Aberdeen city officials raised a good point last week when they discussed the need for a police officer to be assigned to Aberdeen Middle School, if not the city's three elementary schools, as well.

Does every Harford County public school – or private school for that matter – need a police officer on duty at all times during school days?

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Time was, the answer would most certainly have been "not necessary." Events of the past 20 years, however, have taught us all that no school or any other public place is safe from a lethal attack by some deranged person.

Does having a police officer present mean a student won't smuggle a gun into school, or that an angry parent won't go berserk and harm somebody, or an employee won't decide to use lethal force to take out a grievance. Probably not. Studies by the FBI have indicated the deaths at Columbine and Sandy Hook most likely would have occurred, though perhaps not in as great numbers, had police been present, but that isn't much consolation.

The question is, do you want to take the risk? And, if not, are you prepared to pay the cost of ensuring there is an officer present at each of the 54 public schools – 55 if you count the central office in Bel Air?

In Aberdeen last week, a figure of $90,000 per officer was given as an estimate, a reasonable one to our thinking. Nine high schools already have officers assigned to them, with the money coming from either the Harford County Sheriff's Office's budget or the municipal police budgets of Aberdeen, Bel Air and Havre de Grace.

That pretty much squares with the figure Harford County Sheriff Jeffrey Gahler cited in November when he said he wanted additional funding to hire at least 36 correctional deputies to staff the unused new wing of the county jail.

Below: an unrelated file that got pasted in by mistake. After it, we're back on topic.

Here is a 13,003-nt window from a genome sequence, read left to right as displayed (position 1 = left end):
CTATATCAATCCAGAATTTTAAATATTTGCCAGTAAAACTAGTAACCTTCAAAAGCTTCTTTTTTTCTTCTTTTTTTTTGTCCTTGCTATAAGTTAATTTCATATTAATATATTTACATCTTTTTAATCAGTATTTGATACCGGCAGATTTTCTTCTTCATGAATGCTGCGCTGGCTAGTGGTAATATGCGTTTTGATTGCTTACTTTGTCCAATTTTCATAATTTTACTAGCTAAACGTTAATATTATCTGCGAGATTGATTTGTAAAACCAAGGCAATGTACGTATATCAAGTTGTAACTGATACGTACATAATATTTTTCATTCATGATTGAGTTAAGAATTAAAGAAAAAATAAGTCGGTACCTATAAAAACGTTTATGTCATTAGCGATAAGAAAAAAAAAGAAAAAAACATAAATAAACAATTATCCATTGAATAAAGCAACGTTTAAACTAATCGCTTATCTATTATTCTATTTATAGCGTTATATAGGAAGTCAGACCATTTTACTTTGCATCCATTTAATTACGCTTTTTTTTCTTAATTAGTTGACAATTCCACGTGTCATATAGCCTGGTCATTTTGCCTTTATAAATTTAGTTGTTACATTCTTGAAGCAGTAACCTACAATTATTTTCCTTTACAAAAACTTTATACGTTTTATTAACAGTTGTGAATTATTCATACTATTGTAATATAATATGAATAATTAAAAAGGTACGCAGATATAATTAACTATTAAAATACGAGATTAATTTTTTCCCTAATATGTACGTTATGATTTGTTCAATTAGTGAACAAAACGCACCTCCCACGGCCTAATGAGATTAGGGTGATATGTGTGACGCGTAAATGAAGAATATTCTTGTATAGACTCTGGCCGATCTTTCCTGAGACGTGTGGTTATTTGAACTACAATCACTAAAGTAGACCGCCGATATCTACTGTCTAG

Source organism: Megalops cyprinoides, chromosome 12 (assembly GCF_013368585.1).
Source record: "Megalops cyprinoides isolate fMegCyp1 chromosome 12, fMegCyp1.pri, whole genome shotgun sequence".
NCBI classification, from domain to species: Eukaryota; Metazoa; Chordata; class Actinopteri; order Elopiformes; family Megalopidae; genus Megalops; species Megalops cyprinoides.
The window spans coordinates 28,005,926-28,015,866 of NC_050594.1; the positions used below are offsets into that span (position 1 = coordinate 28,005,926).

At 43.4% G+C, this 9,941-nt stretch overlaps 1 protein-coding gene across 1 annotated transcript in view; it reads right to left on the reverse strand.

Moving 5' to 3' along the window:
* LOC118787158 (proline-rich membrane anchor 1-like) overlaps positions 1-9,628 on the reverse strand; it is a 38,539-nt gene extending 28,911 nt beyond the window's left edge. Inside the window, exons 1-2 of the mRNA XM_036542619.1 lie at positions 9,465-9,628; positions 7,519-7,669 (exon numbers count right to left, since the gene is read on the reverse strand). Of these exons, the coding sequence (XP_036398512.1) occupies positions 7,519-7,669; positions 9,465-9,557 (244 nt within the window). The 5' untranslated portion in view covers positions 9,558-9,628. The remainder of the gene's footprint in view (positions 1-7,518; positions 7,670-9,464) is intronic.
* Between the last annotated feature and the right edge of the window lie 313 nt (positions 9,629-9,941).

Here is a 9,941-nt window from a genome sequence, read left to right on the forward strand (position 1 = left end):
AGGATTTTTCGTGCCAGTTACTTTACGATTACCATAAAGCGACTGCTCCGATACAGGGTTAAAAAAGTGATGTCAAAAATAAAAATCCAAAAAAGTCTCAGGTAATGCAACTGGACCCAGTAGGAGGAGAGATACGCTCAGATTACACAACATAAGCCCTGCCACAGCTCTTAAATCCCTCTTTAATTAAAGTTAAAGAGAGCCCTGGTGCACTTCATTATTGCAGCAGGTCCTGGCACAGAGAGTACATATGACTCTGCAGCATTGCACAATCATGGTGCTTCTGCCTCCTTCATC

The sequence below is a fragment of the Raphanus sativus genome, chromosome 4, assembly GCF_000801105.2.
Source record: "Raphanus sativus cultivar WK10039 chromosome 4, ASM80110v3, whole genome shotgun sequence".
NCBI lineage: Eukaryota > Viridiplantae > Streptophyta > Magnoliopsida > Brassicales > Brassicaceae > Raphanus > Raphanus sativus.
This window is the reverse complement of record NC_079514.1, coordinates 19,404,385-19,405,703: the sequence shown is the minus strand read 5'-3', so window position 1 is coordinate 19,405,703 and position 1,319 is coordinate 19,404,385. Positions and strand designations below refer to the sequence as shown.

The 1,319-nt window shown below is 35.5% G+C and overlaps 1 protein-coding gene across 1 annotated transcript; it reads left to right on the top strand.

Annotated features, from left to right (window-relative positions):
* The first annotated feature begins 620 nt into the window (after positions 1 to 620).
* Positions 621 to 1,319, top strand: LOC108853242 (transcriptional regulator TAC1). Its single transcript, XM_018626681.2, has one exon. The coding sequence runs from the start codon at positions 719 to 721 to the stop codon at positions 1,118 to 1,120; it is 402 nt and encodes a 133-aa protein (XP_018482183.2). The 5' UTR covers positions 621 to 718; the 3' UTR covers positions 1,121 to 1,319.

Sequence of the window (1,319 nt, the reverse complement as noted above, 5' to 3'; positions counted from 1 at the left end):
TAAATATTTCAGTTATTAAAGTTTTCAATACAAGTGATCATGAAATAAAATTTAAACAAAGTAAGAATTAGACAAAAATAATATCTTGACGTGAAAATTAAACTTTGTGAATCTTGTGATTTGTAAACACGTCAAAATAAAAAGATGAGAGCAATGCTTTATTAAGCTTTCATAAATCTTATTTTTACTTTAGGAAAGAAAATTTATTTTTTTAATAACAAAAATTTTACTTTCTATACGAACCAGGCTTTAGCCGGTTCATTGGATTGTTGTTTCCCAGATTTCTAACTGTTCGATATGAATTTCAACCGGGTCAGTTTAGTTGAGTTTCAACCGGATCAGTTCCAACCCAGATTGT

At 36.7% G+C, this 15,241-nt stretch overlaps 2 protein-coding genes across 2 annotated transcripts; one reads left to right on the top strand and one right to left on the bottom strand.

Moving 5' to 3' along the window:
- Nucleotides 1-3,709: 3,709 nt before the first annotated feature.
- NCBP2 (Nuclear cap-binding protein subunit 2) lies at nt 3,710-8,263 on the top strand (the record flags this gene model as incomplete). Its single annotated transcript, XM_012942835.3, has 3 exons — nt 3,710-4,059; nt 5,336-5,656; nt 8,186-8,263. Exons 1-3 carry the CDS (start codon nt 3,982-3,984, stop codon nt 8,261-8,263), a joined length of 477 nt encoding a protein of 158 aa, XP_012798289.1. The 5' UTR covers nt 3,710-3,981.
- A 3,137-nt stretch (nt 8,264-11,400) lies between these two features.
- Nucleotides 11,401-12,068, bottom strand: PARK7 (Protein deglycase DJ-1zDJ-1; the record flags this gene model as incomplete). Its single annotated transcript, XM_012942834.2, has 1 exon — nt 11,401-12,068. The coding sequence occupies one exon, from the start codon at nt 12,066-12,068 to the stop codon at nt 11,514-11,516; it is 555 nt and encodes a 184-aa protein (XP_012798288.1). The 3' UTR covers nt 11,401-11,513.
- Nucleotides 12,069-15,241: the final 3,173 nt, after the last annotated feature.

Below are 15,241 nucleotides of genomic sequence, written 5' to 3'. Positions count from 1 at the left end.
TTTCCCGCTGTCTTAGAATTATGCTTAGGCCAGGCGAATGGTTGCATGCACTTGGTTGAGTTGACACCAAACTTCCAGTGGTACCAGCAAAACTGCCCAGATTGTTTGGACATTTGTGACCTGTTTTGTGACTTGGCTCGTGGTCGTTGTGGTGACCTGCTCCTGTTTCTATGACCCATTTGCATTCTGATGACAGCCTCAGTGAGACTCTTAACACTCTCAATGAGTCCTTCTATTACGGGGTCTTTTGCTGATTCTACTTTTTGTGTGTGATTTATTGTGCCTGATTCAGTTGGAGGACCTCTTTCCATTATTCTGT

There's no requirement for an officer on duty at schools below the high school level. The City of Havre de Grace pays three additional officers to be on duty at the city's middle school and two elementary schools. Assuming Aberdeen did the same, the city would need to hire/pay another four officers, five if you count the Center for Educational Opportunity. Bel Air's Police Department is rotating a single officer among four schools within its borders.

The math is relatively simple: 55 officers at $90,000 each works out to just shy of $5 million – every year. Not cheap and, regardless where the money falls in what budget, it's coming out of the pockets of taxpayers. Still, if the sheriff was willing to ask for $3.3 million to staff a part of the detention center that, given the current inmate population, he frankly doesn't need, maybe some re-evaluation of priorities is needed both on his part and the part of other elected officials and school leaders.

Let's go back to the question: Have we reached the point where we can afford to not have law enforcement present at every school? If the answer is "yes," and sadly we believe it is, then the expense of providing the necessary protection will have to be met.

The alternative is a gamble no one should be willing to take.

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